A new study offers direct, genetic evidence for the hypothesis that early mammals were nocturnal.
The study, to be published Friday in Scientific Reports, is based on examinations of night-vision genes in many mammals and reptiles, including snakes, alligators, mice, platypuses and humans.
Using what they know about how those animals are related, the researchers led by Liz Hadly, professor of biology at Stanford University and senior author on the paper, figured out when in their evolutionary histories the function of these genes was enhanced.
Mammals and reptiles share a common ancestor, with the earliest mammal-like animals appearing in the Late Triassic about 200 million years ago.
Fossil evidence suggests that early mammals had excellent hearing and sense of smell and were likely also warm-blooded. All of these features are common in their descendants, the living mammals, most of whom are nocturnal.
To trace the evolution of nocturnality, the researchers studied genes that the lead author, visiting scholar Yonghua Wu, had previously found associated with night vision in certain birds, such as owls.
From this, they deduced that the earliest common ancestor did not have good night vision and was instead active during the day.
However, soon after the split, mammals began enhancing their night vision genes, allowing them to begin to roam at night, thus avoiding the reptiles that hunted during the day.
"Early mammals coexisted with early reptiles in the Age of the Dinosaurs and somehow escaped extinction," Wu was quoted as saying in a news release. "This research further supports the hypothesis that diurnal reptiles, such as lizards, snakes and their relatives, competed with mammals and may have led them to better adapt to dim light conditions."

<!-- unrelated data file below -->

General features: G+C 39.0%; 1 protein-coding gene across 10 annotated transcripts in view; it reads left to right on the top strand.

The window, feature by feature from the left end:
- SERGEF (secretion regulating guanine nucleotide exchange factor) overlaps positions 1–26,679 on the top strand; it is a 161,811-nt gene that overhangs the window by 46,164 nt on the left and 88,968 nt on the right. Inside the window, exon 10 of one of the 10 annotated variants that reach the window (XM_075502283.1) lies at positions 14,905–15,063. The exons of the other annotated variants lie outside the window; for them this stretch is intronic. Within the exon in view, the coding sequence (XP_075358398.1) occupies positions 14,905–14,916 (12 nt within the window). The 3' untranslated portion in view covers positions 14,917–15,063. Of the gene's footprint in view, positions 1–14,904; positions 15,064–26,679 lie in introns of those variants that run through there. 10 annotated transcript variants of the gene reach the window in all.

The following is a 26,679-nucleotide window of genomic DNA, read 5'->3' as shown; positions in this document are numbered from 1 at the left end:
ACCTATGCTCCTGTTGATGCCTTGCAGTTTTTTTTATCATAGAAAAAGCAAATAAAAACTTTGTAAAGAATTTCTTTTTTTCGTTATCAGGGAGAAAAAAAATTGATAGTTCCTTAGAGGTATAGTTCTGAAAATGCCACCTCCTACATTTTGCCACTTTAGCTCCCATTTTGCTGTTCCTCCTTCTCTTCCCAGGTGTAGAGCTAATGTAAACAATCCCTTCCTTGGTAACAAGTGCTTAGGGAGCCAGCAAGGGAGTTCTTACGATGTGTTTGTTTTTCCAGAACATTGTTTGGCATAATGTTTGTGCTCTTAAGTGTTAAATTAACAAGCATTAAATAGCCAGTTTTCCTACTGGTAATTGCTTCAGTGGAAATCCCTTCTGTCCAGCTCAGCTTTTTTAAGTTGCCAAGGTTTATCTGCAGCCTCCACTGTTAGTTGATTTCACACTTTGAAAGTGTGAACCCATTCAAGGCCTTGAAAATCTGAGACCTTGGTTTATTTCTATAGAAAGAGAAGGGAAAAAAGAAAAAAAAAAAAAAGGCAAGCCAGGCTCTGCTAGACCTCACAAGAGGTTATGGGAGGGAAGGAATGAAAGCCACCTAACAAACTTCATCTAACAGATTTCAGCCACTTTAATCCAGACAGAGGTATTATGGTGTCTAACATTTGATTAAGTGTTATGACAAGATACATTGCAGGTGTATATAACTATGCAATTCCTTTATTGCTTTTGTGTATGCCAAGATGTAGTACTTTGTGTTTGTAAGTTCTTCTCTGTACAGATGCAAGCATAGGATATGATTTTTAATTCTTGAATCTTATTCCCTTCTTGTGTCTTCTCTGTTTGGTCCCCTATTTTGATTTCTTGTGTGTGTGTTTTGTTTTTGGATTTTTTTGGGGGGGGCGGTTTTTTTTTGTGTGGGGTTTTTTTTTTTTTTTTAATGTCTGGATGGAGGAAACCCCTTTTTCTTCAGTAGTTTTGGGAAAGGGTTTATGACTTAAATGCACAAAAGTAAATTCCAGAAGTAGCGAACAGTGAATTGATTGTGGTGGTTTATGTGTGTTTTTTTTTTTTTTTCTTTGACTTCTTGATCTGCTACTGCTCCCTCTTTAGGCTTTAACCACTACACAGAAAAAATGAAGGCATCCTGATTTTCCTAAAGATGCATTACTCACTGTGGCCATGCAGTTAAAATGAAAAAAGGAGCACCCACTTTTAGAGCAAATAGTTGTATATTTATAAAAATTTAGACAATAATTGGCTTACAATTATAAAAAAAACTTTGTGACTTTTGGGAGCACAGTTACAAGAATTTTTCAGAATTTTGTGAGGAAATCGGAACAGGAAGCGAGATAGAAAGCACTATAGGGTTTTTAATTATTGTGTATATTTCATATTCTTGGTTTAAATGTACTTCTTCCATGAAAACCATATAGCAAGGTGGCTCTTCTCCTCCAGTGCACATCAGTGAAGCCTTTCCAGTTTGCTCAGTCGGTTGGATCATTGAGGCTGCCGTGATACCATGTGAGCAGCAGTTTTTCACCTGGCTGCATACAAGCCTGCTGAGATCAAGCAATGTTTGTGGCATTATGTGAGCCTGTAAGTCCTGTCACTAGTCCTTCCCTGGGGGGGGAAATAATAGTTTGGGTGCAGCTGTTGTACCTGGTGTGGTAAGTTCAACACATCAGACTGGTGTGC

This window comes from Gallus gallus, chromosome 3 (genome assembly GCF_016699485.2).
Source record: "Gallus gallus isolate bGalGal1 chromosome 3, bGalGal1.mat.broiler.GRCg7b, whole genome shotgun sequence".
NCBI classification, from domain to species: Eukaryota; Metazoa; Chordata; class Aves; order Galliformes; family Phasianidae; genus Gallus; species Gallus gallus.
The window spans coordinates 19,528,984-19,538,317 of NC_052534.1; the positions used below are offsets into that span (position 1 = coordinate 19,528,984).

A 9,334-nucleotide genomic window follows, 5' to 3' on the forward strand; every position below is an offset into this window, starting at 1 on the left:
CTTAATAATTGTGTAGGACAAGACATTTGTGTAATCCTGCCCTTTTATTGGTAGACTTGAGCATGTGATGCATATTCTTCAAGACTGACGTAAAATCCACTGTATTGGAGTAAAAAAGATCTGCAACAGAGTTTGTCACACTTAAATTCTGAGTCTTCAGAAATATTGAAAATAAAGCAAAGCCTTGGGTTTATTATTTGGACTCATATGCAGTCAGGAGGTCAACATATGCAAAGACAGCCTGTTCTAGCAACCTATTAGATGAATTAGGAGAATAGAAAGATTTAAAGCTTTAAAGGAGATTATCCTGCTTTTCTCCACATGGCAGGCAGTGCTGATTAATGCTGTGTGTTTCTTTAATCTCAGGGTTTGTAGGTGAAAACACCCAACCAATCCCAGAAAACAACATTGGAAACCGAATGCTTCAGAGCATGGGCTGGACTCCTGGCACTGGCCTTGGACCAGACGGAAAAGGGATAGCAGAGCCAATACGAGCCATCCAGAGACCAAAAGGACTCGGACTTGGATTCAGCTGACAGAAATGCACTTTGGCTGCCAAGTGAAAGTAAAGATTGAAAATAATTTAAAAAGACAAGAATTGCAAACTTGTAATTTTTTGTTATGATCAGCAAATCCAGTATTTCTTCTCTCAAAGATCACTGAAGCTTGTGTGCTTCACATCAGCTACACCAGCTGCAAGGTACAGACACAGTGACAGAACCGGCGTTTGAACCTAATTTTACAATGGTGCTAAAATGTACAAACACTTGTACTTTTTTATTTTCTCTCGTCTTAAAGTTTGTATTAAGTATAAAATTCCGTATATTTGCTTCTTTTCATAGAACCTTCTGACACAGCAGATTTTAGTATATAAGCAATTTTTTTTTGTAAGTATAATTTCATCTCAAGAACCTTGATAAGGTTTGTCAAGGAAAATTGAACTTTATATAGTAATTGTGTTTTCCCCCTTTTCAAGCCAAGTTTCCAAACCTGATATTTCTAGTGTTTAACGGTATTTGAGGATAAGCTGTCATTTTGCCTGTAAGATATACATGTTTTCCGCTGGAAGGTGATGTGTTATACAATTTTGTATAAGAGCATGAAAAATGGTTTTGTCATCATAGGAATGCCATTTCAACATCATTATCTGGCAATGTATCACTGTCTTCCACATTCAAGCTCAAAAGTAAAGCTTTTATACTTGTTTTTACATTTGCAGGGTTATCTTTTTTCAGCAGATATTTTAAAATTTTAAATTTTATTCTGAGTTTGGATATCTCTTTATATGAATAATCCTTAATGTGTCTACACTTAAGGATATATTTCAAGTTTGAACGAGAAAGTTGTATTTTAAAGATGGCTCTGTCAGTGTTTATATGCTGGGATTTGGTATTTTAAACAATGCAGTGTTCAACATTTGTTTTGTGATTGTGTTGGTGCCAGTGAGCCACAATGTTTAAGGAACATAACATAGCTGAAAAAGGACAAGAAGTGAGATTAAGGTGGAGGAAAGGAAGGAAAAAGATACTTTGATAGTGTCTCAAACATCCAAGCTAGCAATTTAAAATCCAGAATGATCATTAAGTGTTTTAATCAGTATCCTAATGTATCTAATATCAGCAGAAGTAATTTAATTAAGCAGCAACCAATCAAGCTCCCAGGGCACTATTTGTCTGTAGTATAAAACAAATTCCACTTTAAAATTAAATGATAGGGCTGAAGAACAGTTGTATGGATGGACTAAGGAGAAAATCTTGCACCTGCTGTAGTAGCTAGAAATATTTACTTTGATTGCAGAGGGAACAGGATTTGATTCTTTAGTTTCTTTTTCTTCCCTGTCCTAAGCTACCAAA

In the millions of years that have elapsed since mammals and reptiles diverged, natural selection and evolution haven't stopped. Not all mammals are still nocturnal.
Some groups of mammals have reoccupied the day, adapting in various ways to daylight activity. Besides humans, these animals include cheetahs, pikas, camels and elephants.
"Understanding the constant pressure to get better at seeing the world at night for over 100 million years is a beautiful way of thinking about evolution," Hadly said. "We think of it as something simple -- seeing in the light or the dark -- but these genes are being constantly refined and altered by natural selection."
The methods used by these researchers could be applied to different areas of the animal evolutionary tree to learn more about the evolution of vision, including how humans made the switch to bright-light vision. "It's a very powerful way of corroborating a story that has been, up to now, only hypothesized," Hadly said.